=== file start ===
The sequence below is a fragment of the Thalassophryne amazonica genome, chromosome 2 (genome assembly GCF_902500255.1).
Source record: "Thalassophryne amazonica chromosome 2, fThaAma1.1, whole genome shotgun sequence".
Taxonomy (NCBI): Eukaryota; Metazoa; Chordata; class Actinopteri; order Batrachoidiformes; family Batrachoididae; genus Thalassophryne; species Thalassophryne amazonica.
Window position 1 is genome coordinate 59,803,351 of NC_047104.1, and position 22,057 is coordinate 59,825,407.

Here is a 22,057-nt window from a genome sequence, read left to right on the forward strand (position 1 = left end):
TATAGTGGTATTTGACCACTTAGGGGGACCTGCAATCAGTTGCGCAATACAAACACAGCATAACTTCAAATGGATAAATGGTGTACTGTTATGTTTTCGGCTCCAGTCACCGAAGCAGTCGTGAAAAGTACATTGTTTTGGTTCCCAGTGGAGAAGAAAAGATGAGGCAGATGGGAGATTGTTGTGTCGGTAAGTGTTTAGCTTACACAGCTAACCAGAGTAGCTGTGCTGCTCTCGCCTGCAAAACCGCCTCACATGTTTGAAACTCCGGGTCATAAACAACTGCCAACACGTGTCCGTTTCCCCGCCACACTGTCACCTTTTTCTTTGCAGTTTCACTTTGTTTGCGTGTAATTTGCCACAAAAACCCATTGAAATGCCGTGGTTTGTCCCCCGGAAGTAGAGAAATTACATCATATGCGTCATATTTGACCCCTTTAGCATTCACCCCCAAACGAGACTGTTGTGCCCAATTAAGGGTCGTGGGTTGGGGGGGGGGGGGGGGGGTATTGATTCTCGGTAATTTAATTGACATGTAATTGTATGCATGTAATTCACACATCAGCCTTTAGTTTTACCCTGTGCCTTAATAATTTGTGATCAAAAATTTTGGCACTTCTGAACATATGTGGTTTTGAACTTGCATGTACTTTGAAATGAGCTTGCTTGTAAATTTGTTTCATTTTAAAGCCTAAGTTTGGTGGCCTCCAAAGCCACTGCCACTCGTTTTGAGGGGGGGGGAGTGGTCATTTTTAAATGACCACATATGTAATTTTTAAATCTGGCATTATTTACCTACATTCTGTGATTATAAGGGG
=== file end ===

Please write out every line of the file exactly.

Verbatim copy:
The sequence below is a fragment of the Thalassophryne amazonica genome, chromosome 2 (genome assembly GCF_902500255.1).
Source record: "Thalassophryne amazonica chromosome 2, fThaAma1.1, whole genome shotgun sequence".
Taxonomy (NCBI): Eukaryota; Metazoa; Chordata; class Actinopteri; order Batrachoidiformes; family Batrachoididae; genus Thalassophryne; species Thalassophryne amazonica.
Window position 1 is genome coordinate 59,803,351 of NC_047104.1, and position 22,057 is coordinate 59,825,407.

Here is a 22,057-nt window from a genome sequence, read left to right on the forward strand (position 1 = left end):
TATAGTGGTATTTGACCACTTAGGGGGACCTGCAATCAGTTGCGCAATACAAACACAGCATAACTTCAAATGGATAAATGGTGTACTGTTATGTTTTCGGCTCCAGTCACCGAAGCAGTCGTGAAAAGTACATTGTTTTGGTTCCCAGTGGAGAAGAAAAGATGAGGCAGATGGGAGATTGTTGTGTCGGTAAGTGTTTAGCTTACACAGCTAACCAGAGTAGCTGTGCTGCTCTCGCCTGCAAAACCGCCTCACATGTTTGAAACTCCGGGTCATAAACAACTGCCAACACGTGTCCGTTTCCCCGCCACACTGTCACCTTTTTCTTTGCAGTTTCACTTTGTTTGCGTGTAATTTGCCACAAAAACCCATTGAAATGCCGTGGTTTGTCCCCCGGAAGTAGAGAAATTACATCATATGCGTCATATTTGACCCCTTTAGCATTCACCCCCAAACGAGACTGTTGTGCCCAATTAAGGGTCGTGGGTTGGGGGGGGGGGGGGGGGGTATTGATTCTCGGTAATTTAATTGACATGTAATTGTATGCATGTAATTCACACATCAGCCTTTAGTTTTACCCTGTGCCTTAATAATTTGTGATCAAAAATTTTGGCACTTCTGAACATATGTGGTTTTGAACTTGCATGTACTTTGAAATGAGCTTGCTTGTAAATTTGTTTCATTTTAAAGCCTAAGTTTGGTGGCCTCCAAAGCCACTGCCACTCGTTTTGAGGGGGGGGGAGTGGTCATTTTTAAATGACCACATATGTAATTTTTAAATCTGGCATTATTTACCTACATTCTGTGATTATAAGGGG